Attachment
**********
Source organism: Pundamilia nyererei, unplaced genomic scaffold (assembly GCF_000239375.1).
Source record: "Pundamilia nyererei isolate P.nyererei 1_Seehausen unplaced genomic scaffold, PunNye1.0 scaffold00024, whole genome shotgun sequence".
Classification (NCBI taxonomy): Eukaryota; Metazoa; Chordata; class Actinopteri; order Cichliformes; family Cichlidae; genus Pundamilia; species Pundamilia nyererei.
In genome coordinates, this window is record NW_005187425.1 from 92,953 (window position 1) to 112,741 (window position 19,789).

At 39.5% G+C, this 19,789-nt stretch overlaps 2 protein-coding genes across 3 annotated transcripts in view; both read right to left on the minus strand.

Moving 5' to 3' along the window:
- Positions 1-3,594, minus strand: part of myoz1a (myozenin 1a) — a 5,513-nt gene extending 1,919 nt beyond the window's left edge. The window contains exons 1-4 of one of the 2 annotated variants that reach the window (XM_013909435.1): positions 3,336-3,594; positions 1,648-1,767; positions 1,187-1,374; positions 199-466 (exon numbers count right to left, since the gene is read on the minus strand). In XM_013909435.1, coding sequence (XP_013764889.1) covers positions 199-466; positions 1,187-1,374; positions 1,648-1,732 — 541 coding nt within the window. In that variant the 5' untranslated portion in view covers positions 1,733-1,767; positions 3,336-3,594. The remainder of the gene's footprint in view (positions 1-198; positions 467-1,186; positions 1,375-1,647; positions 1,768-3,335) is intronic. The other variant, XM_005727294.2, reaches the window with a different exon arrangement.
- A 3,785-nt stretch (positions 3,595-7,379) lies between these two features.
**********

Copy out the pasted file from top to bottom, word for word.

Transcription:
Source organism: Pundamilia nyererei, unplaced genomic scaffold (assembly GCF_000239375.1).
Source record: "Pundamilia nyererei isolate P.nyererei 1_Seehausen unplaced genomic scaffold, PunNye1.0 scaffold00024, whole genome shotgun sequence".
Classification (NCBI taxonomy): Eukaryota; Metazoa; Chordata; class Actinopteri; order Cichliformes; family Cichlidae; genus Pundamilia; species Pundamilia nyererei.
In genome coordinates, this window is record NW_005187425.1 from 92,953 (window position 1) to 112,741 (window position 19,789).

At 39.5% G+C, this 19,789-nt stretch overlaps 2 protein-coding genes across 3 annotated transcripts in view; both read right to left on the minus strand.

Moving 5' to 3' along the window:
- Positions 1-3,594, minus strand: part of myoz1a (myozenin 1a) — a 5,513-nt gene extending 1,919 nt beyond the window's left edge. The window contains exons 1-4 of one of the 2 annotated variants that reach the window (XM_013909435.1): positions 3,336-3,594; positions 1,648-1,767; positions 1,187-1,374; positions 199-466 (exon numbers count right to left, since the gene is read on the minus strand). In XM_013909435.1, coding sequence (XP_013764889.1) covers positions 199-466; positions 1,187-1,374; positions 1,648-1,732 — 541 coding nt within the window. In that variant the 5' untranslated portion in view covers positions 1,733-1,767; positions 3,336-3,594. The remainder of the gene's footprint in view (positions 1-198; positions 467-1,186; positions 1,375-1,647; positions 1,768-3,335) is intronic. The other variant, XM_005727294.2, reaches the window with a different exon arrangement.
- A 3,785-nt stretch (positions 3,595-7,379) lies between these two features.